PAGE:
For insurers, the path to increasing profitability, strengthening long-term customer loyalty and lowering operational costs lies with digital transformation.
What sets the digital firms apart from those struggling to transform is their focus on strengthening their relationship with customers. And what customers look for are new ways to get things done on their smartphones — and get them done quickly. Insurance customer expectations have been shaped by their digital experiences with sophisticated companies in other sectors, such as Amazon and Uber. Empowering professionals with the right insurance solutions and digitizing the workplace has a direct impact on the quality of the customer experience. Mobile devices and wearables can make life easier for both employees and customers to engage, get information, reduce costs and get their tasks done.
Insurance firms can use mobile technology to deliver faster results and save customers time and money, while also offering them far better experiences. Mobile technology opens opportunities for insurers to be viewed as trusted advisors rather than institutions that protect assets and mitigates financial risks.
A Frost & Sullivan white paper, “Digital Transformation in the Insurance Industry,” created in partnership with Samsung, reports that smartphones are an integral part of digital disruption — their growing capabilities enable competitors to rethink the entire customer experience. Given what’s possible now or in the near future, how can you save customers time, money or effort? How can you increase safety and improve the customer experience?
InsurTech upstarts seek to redefine what customer service means to today’s insurance consumer, while established players are seeking to defend their turf by digitizing their physical presence. Many customers want to quickly get past front line “gatekeepers” to reach true experts, and mobile technology can transform these office-based experts into a mobile workforce by allowing them to connect directly with customers.
Expanding Technology Use Beyond the Smartphone
The insurance industry seems likely to shift toward a wide range of mobile-based technologies and innovations. For example, cameras in vehicles can capture incidents and make it far easier to determine fault. They also could help medical personnel quickly understand how an injury occurred and how to treat it. Health and fitness trackers could reveal a person’s condition just prior to a medical incident, or could even be used to provide evidence of healthy behaviors that justify lower insurance premiums.
Both virtual reality and augmented reality also create opportunities to better educate customers and help keep them safe. Virtual reality opens up a whole new world of safety and training possibilities by creating immersive, realistic situations that are completely safe. Augmented reality allows another layer of information, guidance or warnings to be layered on top of the real world. Think of a teacher or sidekick standing by your side, always there to help. Both of these technologies make it possible for insurance companies to simultaneously protect their customers while also lowering costs.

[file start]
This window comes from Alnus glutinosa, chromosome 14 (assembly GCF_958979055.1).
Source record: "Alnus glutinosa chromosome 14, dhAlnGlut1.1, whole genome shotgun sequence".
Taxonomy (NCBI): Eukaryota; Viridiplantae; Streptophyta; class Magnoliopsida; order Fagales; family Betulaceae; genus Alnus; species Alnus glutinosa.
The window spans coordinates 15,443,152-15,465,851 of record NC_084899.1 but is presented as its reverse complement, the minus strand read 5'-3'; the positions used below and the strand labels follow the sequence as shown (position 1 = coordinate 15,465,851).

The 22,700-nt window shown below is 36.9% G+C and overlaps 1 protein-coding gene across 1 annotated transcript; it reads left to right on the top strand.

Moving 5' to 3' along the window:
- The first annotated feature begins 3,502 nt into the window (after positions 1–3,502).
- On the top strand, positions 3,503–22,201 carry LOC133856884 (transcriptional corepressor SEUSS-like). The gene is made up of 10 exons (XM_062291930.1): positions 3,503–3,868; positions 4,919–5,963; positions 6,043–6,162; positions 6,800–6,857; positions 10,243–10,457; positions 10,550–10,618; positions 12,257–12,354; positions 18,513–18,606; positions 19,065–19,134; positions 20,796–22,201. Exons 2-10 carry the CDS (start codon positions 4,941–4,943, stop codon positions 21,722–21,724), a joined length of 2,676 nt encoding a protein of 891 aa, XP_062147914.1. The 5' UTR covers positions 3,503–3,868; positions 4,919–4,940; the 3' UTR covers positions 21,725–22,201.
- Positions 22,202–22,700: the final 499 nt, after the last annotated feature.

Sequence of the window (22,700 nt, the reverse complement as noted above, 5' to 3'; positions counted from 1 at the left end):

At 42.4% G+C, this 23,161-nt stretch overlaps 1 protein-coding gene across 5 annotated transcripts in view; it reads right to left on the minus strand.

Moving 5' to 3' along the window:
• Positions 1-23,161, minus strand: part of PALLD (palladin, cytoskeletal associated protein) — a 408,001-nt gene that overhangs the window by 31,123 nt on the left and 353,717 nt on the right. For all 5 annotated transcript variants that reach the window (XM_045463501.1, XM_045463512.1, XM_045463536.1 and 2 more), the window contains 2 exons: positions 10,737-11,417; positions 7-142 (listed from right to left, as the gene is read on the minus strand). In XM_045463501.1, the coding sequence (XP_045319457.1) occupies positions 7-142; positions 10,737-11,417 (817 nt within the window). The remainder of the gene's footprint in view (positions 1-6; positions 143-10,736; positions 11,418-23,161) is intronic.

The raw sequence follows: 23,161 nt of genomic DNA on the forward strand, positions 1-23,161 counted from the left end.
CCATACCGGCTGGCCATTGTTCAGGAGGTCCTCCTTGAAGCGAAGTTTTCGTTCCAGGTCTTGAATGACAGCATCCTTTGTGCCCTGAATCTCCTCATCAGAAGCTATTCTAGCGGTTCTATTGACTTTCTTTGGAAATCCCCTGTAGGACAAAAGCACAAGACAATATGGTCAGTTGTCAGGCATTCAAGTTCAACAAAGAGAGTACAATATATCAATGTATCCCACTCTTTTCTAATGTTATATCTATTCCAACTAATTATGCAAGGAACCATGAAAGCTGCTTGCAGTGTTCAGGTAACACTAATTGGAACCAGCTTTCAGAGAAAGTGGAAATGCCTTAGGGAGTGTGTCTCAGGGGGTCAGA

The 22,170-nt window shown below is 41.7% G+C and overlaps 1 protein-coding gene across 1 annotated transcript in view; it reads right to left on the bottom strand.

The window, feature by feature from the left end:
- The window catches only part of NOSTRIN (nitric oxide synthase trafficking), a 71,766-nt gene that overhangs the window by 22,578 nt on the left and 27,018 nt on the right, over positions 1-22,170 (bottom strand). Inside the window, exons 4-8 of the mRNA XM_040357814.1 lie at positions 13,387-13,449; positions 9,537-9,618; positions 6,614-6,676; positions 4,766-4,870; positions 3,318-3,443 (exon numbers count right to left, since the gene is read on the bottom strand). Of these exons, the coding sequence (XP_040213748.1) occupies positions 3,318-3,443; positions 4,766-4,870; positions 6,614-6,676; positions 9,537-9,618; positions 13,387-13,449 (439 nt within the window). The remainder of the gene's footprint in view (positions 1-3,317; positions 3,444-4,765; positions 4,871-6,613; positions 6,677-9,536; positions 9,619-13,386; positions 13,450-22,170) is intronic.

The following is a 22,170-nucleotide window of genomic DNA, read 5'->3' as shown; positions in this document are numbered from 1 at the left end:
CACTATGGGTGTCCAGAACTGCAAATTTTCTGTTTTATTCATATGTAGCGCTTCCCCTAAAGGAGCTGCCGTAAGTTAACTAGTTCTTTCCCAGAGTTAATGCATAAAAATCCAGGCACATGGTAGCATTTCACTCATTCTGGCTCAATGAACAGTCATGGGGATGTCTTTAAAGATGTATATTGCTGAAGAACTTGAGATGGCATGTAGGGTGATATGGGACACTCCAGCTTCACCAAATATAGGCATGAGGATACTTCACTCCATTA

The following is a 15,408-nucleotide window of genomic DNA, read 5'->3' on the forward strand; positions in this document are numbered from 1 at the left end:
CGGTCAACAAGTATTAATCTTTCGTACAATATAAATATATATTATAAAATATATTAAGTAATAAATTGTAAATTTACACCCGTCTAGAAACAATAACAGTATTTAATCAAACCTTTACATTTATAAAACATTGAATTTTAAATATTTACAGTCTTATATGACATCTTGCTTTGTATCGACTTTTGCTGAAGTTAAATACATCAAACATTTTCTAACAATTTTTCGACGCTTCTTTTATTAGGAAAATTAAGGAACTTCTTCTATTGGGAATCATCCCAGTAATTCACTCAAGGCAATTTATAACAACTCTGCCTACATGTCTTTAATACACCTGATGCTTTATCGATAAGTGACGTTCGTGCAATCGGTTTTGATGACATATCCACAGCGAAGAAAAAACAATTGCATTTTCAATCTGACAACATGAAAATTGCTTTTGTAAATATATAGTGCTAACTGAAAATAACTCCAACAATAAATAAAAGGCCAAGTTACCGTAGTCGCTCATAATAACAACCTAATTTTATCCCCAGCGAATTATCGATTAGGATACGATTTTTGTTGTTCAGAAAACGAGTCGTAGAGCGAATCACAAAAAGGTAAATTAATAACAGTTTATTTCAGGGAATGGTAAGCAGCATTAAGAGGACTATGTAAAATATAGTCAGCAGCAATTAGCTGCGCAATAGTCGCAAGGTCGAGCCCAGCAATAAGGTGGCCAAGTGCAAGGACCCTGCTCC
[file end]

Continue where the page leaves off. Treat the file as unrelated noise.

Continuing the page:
But not all insurance solutions have to directly impact the customer; some may be internally focused to produce a better external result. For instance, the Samsung Gear VR has the potential to also turn office-based agents or adjusters into a mobile workforce by enabling them to inspect an accident without ever leaving their office.
Insurance companies should also take steps to digitize their brick-and-mortar agencies to enhance the customer experience. By implementing digital solutions in their offices, decisions that used to be made in days or weeks can now be automated and made in minutes, dramatically reducing customer wait times. Digital data will play a large role in enhancing efficiency in the insurance office of the future. For example, according to a report from McKinsey & Company, it is now possible to create an app that can assess many vehicle damage claims (from photos) without ever having to make a customer wait for a physical visit by a claims adjuster. Much as the car rental industry learned to enable rental pickups without ever making a customer wait in line, insurance firms need to enable the same sort of seamless “self” service.
Implementing AI and Mobile for Smarter Claims
One statistic that caught my eye in the Frost & Sullivan white paper was that “82 percent of global insurers say that AI-driven automation will be seamlessly embedded into every aspect of their business by 2021.” That would be a sweeping change over a four-year period.
As is the case in every industry, to maximize the benefits of AI, you need to layer mobile solutions on top of them. It makes no sense to empower your workforce in the office with heaps of data, but abandon them once they’re on the road, face-to-face with customers. If your employees can’t easily access the right information when they need, it ultimately ends up being rendered as useless data.
In a world in which cars park — and perhaps even drive — themselves, mobile insurance solutions are vitally important. Intelligence and technology are becoming a central part of all the vehicles and tools we use, and the industry that insures them needs to be just as smart.
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